NEO and Qtum. Yes, that’s it.
tl;dr: This post covers the only two viable and live alternatives to Ethereum as a distributed application platform (NEO and Qtum) and explains my confidence in Ethereum’s dominance.
I just devoured Ed Posnak’s ongoing series, On The Origin of Smart Contract Platforms. It’s a well-argued collection of essays on several high-profile smart contract platforms — at the time of this writing, he’s covered Tezos, DFINITY, NEO, EOS, Cardano, Lisk, Qtum, and Waves.
As it turns out, there aren’t currently many alternatives to Ethereum when it comes to supporting arbitrarily complex distributed applications. The space holds a lot of promise, and I’m excited to see how projects like EOS and Cardano fare, but most of these aren’t nowhere near production.
In this short post, we’ll quickly look into the only two alternatives to Ethereum with a live mainnet: NEO, and Qtum.
Note: My focus lies mostly with public utility networks. It’s not that I don’t see value of permissioned networks (I do), but the allure of the impact of properly designed public blockchains is very hard to resist.
Consensus nodes use Byzantine Fault Tolerance Algorithm to reach consensus and ensure the finality of transactions. It also ensures that the system keeps its finality and availability as long as Byzantine fault occurs on less than 1/3 of the nodes.
This allows them to boast some pretty healthy numbers, like 1,000 transactions per second, confirmed within 20 seconds. From their whitepaper:
In the NEO dBFT consensus mechanism, taking about 15 to 20 seconds to generate a block, the transaction throughput is measured up to about 1,000TPS, which is excellent performance among the public chains. Through appropriate optimization, there is potential to reach 10,000TPS, allowing it to support large-scale commercial applications.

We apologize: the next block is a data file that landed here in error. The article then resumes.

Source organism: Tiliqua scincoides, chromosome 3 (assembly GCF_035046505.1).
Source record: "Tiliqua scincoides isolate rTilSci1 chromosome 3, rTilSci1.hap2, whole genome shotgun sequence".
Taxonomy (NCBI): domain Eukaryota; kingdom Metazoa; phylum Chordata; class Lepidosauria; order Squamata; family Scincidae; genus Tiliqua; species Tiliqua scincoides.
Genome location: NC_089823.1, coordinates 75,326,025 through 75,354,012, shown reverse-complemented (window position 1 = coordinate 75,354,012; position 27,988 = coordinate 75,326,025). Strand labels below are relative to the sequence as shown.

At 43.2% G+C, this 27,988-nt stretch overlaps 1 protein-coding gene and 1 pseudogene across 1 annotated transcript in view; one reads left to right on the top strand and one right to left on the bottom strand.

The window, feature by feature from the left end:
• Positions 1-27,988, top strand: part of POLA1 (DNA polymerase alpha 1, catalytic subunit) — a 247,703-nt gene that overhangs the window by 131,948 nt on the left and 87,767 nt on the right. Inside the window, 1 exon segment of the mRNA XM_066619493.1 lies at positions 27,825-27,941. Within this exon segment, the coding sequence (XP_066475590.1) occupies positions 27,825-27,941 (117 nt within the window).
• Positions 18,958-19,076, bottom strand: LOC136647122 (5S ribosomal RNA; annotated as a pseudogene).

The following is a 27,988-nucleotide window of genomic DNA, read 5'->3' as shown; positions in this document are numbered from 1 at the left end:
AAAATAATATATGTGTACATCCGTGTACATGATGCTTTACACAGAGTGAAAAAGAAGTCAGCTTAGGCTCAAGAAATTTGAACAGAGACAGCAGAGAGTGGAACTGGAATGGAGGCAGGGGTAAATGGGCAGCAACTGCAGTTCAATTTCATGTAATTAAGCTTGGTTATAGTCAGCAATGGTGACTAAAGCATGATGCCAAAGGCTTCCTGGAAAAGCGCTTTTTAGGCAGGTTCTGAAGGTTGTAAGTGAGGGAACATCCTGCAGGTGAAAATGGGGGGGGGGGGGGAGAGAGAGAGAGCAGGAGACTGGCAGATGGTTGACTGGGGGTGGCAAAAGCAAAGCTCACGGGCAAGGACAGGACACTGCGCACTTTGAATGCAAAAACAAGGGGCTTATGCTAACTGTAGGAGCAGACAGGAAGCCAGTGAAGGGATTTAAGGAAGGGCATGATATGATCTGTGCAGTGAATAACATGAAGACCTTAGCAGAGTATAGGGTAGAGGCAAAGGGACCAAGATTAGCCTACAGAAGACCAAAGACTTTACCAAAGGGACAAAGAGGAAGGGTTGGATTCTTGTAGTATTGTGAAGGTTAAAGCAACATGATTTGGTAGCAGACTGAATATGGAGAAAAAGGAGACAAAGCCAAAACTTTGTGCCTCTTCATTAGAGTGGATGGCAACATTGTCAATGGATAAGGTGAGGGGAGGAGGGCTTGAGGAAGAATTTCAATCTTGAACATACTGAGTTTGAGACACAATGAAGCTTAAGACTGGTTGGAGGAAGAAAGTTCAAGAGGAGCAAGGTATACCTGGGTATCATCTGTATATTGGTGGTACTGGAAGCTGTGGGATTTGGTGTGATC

There’s no free lunch, however. This comes at a cost of centralization in validator nodes, since BFT can only function at up to ⅓ of dishonest actors, and sees its performance heavily degraded the closer you get to that number. In practice, this means that NEO keeps a very close eye on who gets to run a validator node on their network. From their whitepaper:
the bookkeepers can be a real name of the individual or institution. Thus, it is possible to freeze, revoke, inherit, retrieve, and ownership transfer due to judicial decisons on them. […] The NEO network plans to support such operations when necessary.
NEO is not decentralized enough as of today, and that is fully intentional. […] NEO Council is still holding 50% of the tokens […] the NEO Council want to ensure that all consensus nodes have honest, non-malicious intentions.
While there might be great arguments for doing so, I believe this is anathema to the principle of decentralization.